Oliver Ave bridge is open
Francis De Groot has passed into Australian folklore by slashing the ribbon at the opening of the Sydney Harbour Bridge moments before the Premier Jack Lang had the chance to do so. There were no ribbons or Irish para-military fascists at the opening of the Oliver Ave bridge in Goonellabah on Monday, but some rebellious (or ditzy?) person in a 4WD managed to drive half way across the bridge before being turned around just hours before the official opening.
The honour of the first person to drive across the new bridge belongs to Owen Wicks and his passenger Frank Tooley.
“Let’s hope we don’t fall in when we go over,” Owen said as they waited for the bridge to open. (They didn’t.)
Owen is an Oliver Ave resident who has been waiting a long time for this moment.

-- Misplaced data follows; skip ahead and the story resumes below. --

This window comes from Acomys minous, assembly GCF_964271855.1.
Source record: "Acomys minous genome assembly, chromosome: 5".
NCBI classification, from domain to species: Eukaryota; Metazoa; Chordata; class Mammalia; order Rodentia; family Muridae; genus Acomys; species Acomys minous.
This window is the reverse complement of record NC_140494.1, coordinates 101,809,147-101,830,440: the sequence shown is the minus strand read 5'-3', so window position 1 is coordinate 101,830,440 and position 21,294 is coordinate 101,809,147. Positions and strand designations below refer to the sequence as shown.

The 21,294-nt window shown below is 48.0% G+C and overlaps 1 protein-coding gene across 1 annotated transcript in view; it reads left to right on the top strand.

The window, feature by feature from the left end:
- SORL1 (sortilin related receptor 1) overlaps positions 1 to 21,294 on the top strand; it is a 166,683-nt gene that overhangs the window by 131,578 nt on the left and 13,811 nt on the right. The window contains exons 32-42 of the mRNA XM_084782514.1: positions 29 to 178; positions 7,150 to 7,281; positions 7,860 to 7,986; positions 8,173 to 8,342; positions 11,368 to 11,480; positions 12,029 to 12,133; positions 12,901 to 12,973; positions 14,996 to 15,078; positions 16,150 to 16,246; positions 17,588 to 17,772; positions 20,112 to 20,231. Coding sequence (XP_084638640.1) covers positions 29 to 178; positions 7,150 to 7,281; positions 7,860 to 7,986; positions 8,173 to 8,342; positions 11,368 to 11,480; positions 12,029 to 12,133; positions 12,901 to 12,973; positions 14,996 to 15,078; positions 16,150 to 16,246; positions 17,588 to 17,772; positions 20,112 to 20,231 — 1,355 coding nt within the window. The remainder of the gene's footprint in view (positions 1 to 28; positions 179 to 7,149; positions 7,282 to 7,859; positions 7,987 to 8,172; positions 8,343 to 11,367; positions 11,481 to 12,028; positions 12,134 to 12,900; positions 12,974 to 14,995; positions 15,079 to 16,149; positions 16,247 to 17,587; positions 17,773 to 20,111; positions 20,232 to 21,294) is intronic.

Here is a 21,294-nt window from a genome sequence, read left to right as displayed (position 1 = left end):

His neighbours Roy and Betty Patch, whose son worked on the bridge, rang to tell him it would be opened at 3pm on Monday.
Roy and Betty were in the second car across.
“We just thought we’d come down and watch,” Roy said, adding that he wasn’t worried that they weren’t the first.
When asked if the bridge would make a big difference to them, Betty said, “will it ever!”.
The couple drive to the Goonellabah Workers Sports Club for bingo twice a week and for a meal once a week.
“It will make a big difference to us not having to drive all the way around,” she said.
Other cars that were still being directed up Kadina Street just before the opening were shouting out “fantastic” and giving the thumbs up sign when they realised the bridge was about to open again.
The culvert that was over the Tucki Tucki Creek washed away in floods last May.
The new bridge cost $1.3 million and has a life expectancy of 100 years.
Council spokesperson Wendy Johnson said the bridge had come in on budget and almost on schedule (wet weather delayed it by a couple of weeks). There is still some work to do on the pedestrian access and some restoration work on the creek, but the bridge is now open to all motor traffic.